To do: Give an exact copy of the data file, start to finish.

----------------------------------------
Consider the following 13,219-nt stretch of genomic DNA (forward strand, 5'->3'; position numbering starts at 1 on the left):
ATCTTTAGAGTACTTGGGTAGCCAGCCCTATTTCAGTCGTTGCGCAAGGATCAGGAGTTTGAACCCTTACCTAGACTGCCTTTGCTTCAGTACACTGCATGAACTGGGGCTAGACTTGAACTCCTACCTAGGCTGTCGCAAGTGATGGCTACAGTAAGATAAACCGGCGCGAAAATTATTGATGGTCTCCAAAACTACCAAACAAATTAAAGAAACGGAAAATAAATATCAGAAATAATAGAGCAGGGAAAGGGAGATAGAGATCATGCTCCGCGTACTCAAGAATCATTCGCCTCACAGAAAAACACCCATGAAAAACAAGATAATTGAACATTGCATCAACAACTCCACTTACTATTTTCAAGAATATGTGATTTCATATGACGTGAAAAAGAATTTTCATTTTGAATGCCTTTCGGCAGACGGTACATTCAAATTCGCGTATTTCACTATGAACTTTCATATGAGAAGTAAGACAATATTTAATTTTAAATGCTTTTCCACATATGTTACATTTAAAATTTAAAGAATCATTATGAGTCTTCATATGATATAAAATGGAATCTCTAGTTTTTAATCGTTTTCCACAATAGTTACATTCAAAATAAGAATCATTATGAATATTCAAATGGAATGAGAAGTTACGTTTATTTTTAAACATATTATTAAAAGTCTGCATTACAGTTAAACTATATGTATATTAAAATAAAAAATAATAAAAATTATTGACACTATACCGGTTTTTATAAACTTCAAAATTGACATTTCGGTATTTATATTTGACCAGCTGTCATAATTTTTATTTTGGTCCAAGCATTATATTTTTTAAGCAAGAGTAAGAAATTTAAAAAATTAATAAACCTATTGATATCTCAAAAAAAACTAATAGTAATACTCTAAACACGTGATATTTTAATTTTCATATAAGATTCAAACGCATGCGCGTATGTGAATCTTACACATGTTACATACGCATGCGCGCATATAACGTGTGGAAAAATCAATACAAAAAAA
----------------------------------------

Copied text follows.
Consider the following 13,219-nt stretch of genomic DNA (forward strand, 5'->3'; position numbering starts at 1 on the left):
ATCTTTAGAGTACTTGGGTAGCCAGCCCTATTTCAGTCGTTGCGCAAGGATCAGGAGTTTGAACCCTTACCTAGACTGCCTTTGCTTCAGTACACTGCATGAACTGGGGCTAGACTTGAACTCCTACCTAGGCTGTCGCAAGTGATGGCTACAGTAAGATAAACCGGCGCGAAAATTATTGATGGTCTCCAAAACTACCAAACAAATTAAAGAAACGGAAAATAAATATCAGAAATAATAGAGCAGGGAAAGGGAGATAGAGATCATGCTCCGCGTACTCAAGAATCATTCGCCTCACAGAAAAACACCCATGAAAAACAAGATAATTGAACATTGCATCAACAACTCCACTTACTATTTTCAAGAATATGTGATTTCATATGACGTGAAAAAGAATTTTCATTTTGAATGCCTTTCGGCAGACGGTACATTCAAATTCGCGTATTTCACTATGAACTTTCATATGAGAAGTAAGACAATATTTAATTTTAAATGCTTTTCCACATATGTTACATTTAAAATTTAAAGAATCATTATGAGTCTTCATATGATATAAAATGGAATCTCTAGTTTTTAATCGTTTTCCACAATAGTTACATTCAAAATAAGAATCATTATGAATATTCAAATGGAATGAGAAGTTACGTTTATTTTTAAACATATTATTAAAAGTCTGCATTACAGTTAAACTATATGTATATTAAAATAAAAAATAATAAAAATTATTGACACTATACCGGTTTTTATAAACTTCAAAATTGACATTTCGGTATTTATATTTGACCAGCTGTCATAATTTTTATTTTGGTCCAAGCATTATATTTTTTAAGCAAGAGTAAGAAATTTAAAAAATTAATAAACCTATTGATATCTCAAAAAAAACTAATAGTAATACTCTAAACACGTGATATTTTAATTTTCATATAAGATTCAAACGCATGCGCGTATGTGAATCTTACACATGTTACATACGCATGCGCGCATATAACGTGTGGAAAAATCAATACAAAAAAA